I am not someone who follows the Old Testament ceremonial law, but I see legalism at work in my life.  I know, at least intellectually, that Christ saved me from powers, both inside and outside myself, that I could not hope to defeat.  Yet I find a constant desire in me to do something NOW that will earn my salvation.  I do not want to appear before the judgment seat of God and have him say, “Pepper, you messed up a lot of things.  You hurt people, and you disobeyed me many times.  But, because I loved you, and chose you, and sent my righteous son to take the punishment that should have been yours, your name is written in the Book of Life.  Enter into the joy of your master.”  No, I want to hear him say something like, “Pepper, I chose you, and I made a good choice.  You were a good husband and father, and I really liked your blog.  Party on.”

I am not trying to prove myself righteous by the clothes I wear, or the way I cut my hair, or the music I listen to, but I am still longing to earn my salvation by being good or dutiful or whatever.  There is a word for this kind of attitude: pride.  There is no room for pride in a statement like, “I am a sinner who deserves God’s condemnation, but I have been rescued only because of God’s kindness.” But this is the true gospel. 

sunrisePerhaps you say, “Yes, yes.  I learned all that when I was first a Christian.  But now it is time to move on to something more grown up.”  To a certain extent, this is not bad.  The Bible does present the Christian life as something that should not be static.  We should be learning and growing.  We should be becoming more obedient to God.  We should have a desire to be used by God.  But the moment we start to think that our goodness is earning our salvation, we have messed up in a big way.  This is the point where Paul, if he were around, would jump in and say, “You stupid Pepper!”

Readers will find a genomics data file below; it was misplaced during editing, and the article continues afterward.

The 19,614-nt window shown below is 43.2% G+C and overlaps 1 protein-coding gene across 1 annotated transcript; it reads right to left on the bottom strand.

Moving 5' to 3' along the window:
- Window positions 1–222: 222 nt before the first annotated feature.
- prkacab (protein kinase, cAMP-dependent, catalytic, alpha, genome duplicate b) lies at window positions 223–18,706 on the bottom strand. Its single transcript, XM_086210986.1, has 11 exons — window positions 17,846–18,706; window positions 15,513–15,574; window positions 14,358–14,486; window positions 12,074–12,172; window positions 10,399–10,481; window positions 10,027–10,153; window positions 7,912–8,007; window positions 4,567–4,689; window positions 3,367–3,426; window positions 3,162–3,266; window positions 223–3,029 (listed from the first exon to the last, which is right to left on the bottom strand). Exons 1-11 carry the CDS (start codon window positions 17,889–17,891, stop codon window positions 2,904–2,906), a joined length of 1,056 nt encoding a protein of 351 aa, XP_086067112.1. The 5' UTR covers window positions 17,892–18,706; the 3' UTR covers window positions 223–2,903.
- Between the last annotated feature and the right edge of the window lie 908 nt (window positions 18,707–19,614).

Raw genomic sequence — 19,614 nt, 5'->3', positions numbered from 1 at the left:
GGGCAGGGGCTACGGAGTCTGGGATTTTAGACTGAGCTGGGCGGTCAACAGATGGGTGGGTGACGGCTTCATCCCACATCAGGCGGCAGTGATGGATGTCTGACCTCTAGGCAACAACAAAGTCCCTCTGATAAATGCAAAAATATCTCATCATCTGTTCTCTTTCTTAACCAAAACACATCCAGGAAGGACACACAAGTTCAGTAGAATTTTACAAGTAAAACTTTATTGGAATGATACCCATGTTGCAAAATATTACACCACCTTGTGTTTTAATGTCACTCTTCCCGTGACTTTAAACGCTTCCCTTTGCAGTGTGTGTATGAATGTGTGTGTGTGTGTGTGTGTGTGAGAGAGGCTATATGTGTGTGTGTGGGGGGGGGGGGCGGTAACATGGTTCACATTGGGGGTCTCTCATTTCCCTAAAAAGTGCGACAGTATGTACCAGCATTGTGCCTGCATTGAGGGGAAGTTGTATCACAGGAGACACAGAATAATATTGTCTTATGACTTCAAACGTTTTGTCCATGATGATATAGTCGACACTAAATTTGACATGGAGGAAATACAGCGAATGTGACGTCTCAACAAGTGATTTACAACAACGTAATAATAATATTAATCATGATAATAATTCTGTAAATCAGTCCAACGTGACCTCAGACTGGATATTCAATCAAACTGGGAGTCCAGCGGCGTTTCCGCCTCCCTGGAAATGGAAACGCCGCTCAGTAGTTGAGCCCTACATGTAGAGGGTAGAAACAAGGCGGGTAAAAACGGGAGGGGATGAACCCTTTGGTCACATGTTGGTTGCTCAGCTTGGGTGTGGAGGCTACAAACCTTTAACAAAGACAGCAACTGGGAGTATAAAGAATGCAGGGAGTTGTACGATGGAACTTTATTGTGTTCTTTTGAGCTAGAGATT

In Romans, chapter eight, Paul makes the point that we are either controlled by God’s Spirit, or we are controlled by our own fallen human desires (“the flesh” in many English translations).  Paul makes the bald assertion that those who are controlled by those human desires CANNOT please God.  As often happens in the Bible, no room is left for a middle ground.  At every moment in your life, you are either being controlled by God’s Spirit, or you are being controlled by something else.  When I am doing anything in the hope of deserving God’s favor, I am NOT being controlled by God’s Spirit.  I am trying to exalt myself, which means that I am trying to diminish God.

Ask yourself, “Am I trying to earn God’s favor?”  Having started with the knowledge that you had no hope apart from God’s mercy, are you trying to end with the smug confidence that you have been good enough to please God?  Don’t be stupid.


Photo credits: runner silhouette by

Comments on this post: